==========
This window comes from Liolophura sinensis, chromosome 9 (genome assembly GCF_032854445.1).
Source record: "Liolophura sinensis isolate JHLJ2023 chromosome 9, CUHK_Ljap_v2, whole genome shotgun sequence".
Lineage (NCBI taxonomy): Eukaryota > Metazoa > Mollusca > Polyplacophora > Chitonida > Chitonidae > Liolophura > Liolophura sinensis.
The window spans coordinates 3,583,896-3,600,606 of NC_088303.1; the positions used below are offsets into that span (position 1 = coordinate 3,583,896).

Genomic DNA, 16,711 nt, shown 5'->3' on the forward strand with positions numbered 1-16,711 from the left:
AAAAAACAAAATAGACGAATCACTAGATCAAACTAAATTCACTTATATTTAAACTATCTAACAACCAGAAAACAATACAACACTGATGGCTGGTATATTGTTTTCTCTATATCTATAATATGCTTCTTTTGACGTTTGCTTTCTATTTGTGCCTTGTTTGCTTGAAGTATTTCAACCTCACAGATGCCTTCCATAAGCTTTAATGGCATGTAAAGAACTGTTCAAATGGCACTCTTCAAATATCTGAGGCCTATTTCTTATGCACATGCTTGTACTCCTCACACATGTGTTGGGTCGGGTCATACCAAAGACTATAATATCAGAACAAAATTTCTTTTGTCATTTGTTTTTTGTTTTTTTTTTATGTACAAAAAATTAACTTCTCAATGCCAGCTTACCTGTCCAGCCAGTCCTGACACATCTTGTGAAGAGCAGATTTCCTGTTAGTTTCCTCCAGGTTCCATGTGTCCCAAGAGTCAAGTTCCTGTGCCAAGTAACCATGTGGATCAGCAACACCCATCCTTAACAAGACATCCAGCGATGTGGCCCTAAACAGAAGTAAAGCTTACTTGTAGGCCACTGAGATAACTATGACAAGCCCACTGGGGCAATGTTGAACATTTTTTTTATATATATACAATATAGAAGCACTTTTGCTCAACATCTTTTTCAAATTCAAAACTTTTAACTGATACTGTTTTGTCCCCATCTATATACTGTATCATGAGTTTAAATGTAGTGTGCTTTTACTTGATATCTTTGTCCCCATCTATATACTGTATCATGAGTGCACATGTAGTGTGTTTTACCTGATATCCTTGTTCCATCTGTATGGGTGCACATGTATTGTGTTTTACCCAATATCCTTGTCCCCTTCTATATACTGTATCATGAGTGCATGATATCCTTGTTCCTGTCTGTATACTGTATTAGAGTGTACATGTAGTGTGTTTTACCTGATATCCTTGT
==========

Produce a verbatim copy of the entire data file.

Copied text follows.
This window comes from Liolophura sinensis, chromosome 9 (genome assembly GCF_032854445.1).
Source record: "Liolophura sinensis isolate JHLJ2023 chromosome 9, CUHK_Ljap_v2, whole genome shotgun sequence".
Lineage (NCBI taxonomy): Eukaryota > Metazoa > Mollusca > Polyplacophora > Chitonida > Chitonidae > Liolophura > Liolophura sinensis.
The window spans coordinates 3,583,896-3,600,606 of NC_088303.1; the positions used below are offsets into that span (position 1 = coordinate 3,583,896).

Genomic DNA, 16,711 nt, shown 5'->3' on the forward strand with positions numbered 1-16,711 from the left:
AAAAAACAAAATAGACGAATCACTAGATCAAACTAAATTCACTTATATTTAAACTATCTAACAACCAGAAAACAATACAACACTGATGGCTGGTATATTGTTTTCTCTATATCTATAATATGCTTCTTTTGACGTTTGCTTTCTATTTGTGCCTTGTTTGCTTGAAGTATTTCAACCTCACAGATGCCTTCCATAAGCTTTAATGGCATGTAAAGAACTGTTCAAATGGCACTCTTCAAATATCTGAGGCCTATTTCTTATGCACATGCTTGTACTCCTCACACATGTGTTGGGTCGGGTCATACCAAAGACTATAATATCAGAACAAAATTTCTTTTGTCATTTGTTTTTTGTTTTTTTTTTATGTACAAAAAATTAACTTCTCAATGCCAGCTTACCTGTCCAGCCAGTCCTGACACATCTTGTGAAGAGCAGATTTCCTGTTAGTTTCCTCCAGGTTCCATGTGTCCCAAGAGTCAAGTTCCTGTGCCAAGTAACCATGTGGATCAGCAACACCCATCCTTAACAAGACATCCAGCGATGTGGCCCTAAACAGAAGTAAAGCTTACTTGTAGGCCACTGAGATAACTATGACAAGCCCACTGGGGCAATGTTGAACATTTTTTTTATATATATACAATATAGAAGCACTTTTGCTCAACATCTTTTTCAAATTCAAAACTTTTAACTGATACTGTTTTGTCCCCATCTATATACTGTATCATGAGTTTAAATGTAGTGTGCTTTTACTTGATATCTTTGTCCCCATCTATATACTGTATCATGAGTGCACATGTAGTGTGTTTTACCTGATATCCTTGTTCCATCTGTATGGGTGCACATGTATTGTGTTTTACCCAATATCCTTGTCCCCTTCTATATACTGTATCATGAGTGCATGATATCCTTGTTCCTGTCTGTATACTGTATTAGAGTGTACATGTAGTGTGTTTTACCTGATATCCTTGT